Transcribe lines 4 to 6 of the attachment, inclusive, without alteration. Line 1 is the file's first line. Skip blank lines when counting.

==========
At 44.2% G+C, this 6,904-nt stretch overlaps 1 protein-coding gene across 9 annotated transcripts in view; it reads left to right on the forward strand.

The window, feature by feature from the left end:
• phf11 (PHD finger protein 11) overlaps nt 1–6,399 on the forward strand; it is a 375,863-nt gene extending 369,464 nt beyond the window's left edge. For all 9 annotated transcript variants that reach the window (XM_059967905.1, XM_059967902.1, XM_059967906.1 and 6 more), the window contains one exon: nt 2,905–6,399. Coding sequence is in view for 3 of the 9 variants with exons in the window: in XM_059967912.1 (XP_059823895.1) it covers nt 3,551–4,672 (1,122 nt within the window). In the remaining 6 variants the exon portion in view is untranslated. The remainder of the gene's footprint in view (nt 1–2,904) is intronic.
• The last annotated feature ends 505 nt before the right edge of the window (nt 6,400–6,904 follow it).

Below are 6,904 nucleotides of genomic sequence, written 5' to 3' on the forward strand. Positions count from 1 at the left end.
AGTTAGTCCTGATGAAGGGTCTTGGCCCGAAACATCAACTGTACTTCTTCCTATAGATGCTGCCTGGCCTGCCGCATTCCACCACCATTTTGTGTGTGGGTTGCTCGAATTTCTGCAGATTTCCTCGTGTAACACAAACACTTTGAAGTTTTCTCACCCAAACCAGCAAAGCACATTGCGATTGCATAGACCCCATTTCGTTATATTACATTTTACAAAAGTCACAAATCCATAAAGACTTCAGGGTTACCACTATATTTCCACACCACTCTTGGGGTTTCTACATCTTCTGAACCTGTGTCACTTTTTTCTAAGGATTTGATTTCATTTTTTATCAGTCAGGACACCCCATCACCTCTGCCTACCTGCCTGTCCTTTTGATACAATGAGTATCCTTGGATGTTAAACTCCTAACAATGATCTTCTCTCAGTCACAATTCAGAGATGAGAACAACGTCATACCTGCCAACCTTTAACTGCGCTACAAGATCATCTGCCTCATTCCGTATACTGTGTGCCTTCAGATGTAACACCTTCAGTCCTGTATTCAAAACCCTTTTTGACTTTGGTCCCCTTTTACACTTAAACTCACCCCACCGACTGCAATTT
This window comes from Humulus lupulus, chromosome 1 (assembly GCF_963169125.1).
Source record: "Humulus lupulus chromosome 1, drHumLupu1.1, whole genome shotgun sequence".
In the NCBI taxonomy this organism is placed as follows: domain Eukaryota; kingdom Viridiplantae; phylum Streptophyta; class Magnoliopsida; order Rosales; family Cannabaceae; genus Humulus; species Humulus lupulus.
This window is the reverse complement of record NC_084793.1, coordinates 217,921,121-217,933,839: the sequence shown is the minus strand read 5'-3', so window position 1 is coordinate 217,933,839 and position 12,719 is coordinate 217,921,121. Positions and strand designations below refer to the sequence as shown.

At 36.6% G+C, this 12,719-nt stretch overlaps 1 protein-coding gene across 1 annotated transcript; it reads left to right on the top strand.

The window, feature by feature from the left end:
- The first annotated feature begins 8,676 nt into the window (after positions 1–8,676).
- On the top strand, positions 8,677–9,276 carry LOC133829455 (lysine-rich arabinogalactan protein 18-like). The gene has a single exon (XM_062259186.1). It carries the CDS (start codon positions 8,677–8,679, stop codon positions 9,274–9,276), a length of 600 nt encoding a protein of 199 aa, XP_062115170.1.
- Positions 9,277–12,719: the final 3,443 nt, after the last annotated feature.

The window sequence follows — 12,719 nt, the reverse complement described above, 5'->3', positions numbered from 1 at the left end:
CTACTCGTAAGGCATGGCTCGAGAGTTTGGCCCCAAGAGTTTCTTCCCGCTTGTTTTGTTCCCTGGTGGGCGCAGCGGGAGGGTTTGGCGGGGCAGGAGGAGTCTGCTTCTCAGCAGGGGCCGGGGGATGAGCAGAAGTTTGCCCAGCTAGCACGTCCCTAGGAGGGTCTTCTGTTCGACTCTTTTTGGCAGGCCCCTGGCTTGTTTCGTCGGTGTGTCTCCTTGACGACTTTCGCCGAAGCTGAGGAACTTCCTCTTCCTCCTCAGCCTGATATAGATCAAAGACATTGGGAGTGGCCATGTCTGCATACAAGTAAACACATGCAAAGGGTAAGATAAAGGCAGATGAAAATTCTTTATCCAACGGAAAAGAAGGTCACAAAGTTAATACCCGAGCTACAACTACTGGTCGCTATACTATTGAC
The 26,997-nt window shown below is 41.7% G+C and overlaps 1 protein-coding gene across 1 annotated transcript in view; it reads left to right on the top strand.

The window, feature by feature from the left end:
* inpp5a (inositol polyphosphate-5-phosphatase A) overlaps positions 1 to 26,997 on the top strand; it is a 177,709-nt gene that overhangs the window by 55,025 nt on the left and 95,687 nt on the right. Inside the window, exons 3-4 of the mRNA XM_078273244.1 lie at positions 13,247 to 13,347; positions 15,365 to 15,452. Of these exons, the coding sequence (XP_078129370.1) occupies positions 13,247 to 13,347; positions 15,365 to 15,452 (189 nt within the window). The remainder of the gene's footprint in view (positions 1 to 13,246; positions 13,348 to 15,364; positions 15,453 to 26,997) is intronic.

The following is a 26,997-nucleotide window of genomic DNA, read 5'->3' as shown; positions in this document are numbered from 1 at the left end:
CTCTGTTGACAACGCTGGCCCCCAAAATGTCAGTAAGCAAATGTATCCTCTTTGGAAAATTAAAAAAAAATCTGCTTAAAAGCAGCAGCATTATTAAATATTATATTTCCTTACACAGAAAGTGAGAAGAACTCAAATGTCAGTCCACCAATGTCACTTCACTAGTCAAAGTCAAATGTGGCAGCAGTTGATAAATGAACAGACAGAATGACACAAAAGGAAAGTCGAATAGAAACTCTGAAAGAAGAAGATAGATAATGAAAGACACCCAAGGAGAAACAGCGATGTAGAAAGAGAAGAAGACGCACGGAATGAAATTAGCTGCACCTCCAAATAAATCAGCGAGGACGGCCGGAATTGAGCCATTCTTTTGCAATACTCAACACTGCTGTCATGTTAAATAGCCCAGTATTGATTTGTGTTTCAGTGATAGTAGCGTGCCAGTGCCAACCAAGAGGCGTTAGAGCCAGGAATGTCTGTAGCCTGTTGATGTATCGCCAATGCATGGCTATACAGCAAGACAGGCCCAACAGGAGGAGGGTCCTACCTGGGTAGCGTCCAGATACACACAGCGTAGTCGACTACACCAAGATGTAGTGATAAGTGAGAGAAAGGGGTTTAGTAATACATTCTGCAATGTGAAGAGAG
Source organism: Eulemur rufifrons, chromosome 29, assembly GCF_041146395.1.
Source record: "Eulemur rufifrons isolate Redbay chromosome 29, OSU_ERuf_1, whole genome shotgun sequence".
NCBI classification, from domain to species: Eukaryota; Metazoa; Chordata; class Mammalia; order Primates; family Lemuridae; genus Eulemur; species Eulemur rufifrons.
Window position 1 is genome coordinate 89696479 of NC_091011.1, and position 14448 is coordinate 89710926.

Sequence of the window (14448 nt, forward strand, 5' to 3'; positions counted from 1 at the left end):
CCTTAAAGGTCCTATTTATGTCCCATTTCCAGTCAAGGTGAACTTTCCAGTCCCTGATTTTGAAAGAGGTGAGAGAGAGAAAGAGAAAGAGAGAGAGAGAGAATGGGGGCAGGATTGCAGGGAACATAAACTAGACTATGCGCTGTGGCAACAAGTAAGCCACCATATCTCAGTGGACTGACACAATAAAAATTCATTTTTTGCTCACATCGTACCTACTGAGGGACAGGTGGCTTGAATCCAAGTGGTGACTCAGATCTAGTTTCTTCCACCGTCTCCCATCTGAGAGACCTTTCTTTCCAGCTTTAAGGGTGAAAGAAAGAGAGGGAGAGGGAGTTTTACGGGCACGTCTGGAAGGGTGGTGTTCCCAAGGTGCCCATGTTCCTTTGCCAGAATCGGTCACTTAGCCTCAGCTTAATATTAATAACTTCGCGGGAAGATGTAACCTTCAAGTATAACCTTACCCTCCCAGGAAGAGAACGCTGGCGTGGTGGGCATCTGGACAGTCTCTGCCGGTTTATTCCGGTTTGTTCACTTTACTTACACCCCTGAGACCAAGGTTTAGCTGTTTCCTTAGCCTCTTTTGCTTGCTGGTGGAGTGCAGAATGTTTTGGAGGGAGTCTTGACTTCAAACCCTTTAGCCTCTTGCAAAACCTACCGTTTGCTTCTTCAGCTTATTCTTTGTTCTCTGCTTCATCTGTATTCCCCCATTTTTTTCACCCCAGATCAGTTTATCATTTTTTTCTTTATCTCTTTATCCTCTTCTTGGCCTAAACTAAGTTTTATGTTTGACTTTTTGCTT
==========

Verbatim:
• The last annotated feature ends 505 nt before the right edge of the window (nt 6,400–6,904 follow it).

Below are 6,904 nucleotides of genomic sequence, written 5' to 3' on the forward strand. Positions count from 1 at the left end.
AGTTAGTCCTGATGAAGGGTCTTGGCCCGAAACATCAACTGTACTTCTTCCTATAGATGCTGCCTGGCCTGCCGCATTCCACCACCATTTTGTGTGTGGGTTGCTCGAATTTCTGCAGATTTCCTCGTGTAACACAAACACTTTGAAGTTTTCTCACCCAAACCAGCAAAGCACATTGCGATTGCATAGACCCCATTTCGTTATATTACATTTTACAAAAGTCACAAATCCATAAAGACTTCAGGGTTACCACTATATTTCCACACCACTCTTGGGGTTTCTACATCTTCTGAACCTGTGTCACTTTTTTCTAAGGATTTGATTTCATTTTTTATCAGTCAGGACACCCCATCACCTCTGCCTACCTGCCTGTCCTTTTGATACAATGAGTATCCTTGGATGTTAAACTCCTAACAATGATCTTCTCTCAGTCACAATTCAGAGATGAGAACAACGTCATACCTGCCAACCTTTAACTGCGCTACAAGATCATCTGCCTCATTCCGTATACTGTGTGCCTTCAGATGTAACACCTTCAGTCCTGTATTCAAAACCCTTTTTGACTTTGGTCCCCTTTTACACTTAAACTCACCCCACCGACTGCAATTT